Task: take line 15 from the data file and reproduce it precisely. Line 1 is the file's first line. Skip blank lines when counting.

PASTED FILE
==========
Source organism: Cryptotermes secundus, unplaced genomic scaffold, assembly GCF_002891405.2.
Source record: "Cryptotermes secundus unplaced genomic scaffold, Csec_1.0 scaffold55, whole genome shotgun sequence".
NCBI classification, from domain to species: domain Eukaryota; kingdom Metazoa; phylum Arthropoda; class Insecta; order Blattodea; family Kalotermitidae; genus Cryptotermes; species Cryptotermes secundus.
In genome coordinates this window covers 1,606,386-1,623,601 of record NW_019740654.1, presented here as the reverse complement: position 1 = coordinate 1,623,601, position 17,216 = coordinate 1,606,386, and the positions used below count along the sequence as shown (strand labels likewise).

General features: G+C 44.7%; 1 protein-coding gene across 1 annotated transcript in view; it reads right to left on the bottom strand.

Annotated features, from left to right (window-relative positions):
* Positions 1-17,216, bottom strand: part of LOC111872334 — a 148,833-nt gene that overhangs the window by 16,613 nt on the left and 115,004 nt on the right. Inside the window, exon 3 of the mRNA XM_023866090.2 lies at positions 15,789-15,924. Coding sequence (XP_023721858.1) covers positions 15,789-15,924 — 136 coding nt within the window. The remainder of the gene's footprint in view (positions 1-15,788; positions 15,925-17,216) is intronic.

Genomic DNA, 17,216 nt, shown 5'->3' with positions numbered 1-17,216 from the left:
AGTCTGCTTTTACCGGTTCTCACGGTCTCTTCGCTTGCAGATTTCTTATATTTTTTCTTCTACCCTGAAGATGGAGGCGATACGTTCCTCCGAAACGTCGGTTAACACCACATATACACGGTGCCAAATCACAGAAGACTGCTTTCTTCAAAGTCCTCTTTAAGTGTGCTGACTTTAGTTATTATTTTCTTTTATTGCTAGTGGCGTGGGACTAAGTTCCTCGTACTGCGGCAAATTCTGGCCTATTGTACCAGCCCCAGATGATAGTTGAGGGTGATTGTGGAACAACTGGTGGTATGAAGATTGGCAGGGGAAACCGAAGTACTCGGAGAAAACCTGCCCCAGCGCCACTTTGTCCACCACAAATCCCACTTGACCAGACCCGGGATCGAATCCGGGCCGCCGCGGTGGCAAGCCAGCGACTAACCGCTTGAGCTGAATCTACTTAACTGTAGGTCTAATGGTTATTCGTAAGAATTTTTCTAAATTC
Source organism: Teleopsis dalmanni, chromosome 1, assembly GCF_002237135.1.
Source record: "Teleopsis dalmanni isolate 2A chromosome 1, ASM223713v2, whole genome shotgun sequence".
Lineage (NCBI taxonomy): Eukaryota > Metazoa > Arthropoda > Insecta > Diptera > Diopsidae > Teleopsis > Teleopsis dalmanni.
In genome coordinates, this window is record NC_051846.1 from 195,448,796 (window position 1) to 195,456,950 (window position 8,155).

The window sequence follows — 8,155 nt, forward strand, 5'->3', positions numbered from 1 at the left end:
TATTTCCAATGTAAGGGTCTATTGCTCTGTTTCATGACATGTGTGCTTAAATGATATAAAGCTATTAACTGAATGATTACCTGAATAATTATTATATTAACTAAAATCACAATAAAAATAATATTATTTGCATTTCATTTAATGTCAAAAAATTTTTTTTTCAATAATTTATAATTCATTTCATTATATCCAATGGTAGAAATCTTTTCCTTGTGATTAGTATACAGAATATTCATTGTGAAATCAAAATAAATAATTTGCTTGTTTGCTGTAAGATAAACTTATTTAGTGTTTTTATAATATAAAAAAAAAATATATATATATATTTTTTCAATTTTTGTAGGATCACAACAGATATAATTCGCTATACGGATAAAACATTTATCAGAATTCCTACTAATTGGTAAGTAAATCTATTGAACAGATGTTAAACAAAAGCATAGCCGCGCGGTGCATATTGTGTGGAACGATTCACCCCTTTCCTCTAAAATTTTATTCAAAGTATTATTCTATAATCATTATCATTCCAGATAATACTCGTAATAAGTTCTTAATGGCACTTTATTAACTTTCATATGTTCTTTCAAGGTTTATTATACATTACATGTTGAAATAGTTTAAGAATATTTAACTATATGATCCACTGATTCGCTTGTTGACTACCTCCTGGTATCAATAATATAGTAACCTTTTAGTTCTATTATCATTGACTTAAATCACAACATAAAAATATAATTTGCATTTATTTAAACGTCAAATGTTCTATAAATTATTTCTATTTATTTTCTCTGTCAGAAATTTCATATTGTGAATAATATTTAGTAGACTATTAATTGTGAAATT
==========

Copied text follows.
TATTTCCAATGTAAGGGTCTATTGCTCTGTTTCATGACATGTGTGCTTAAATGATATAAAGCTATTAACTGAATGATTACCTGAATAATTATTATATTAACTAAAATCACAATAAAAATAATATTATTTGCATTTCATTTAATGTCAAAAAATTTTTTTTTCAATAATTTATAATTCATTTCATTATATCCAATGGTAGAAATCTTTTCCTTGTGATTAGTATACAGAATATTCATTGTGAAATCAAAATAAATAATTTGCTTGTTTGCTGTAAGATAAACTTATTTAGTGTTTTTATAATATAAAAAAAAAATATATATATATATTTTTTCAATTTTTGTAGGATCACAACAGATATAATTCGCTATACGGATAAAACATTTATCAGAATTCCTACTAATTGGTAAGTAAATCTATTGAACAGATGTTAAACAAAAGCATAGCCGCGCGGTGCATATTGTGTGGAACGATTCACCCCTTTCCTCTAAAATTTTATTCAAAGTATTATTCTATAATCATTATCATTCCAGATAATACTCGTAATAAGTTCTTAATGGCACTTTATTAACTTTCATATGTTCTTTCAAGGTTTATTATACATTACATGTTGAAATAGTTTAAGAATATTTAACTATATGATCCACTGATTCGCTTGTTGACTACCTCCTGGTATCAATAATATAGTAACCTTTTAGTTCTATTATCATTGACTTAAATCACAACATAAAAATATAATTTGCATTTATTTAAACGTCAAATGTTCTATAAATTATTTCTATTTATTTTCTCTGTCAGAAATTTCATATTGTGAATAATATTTAGTAGACTATTAATTGTGAAATT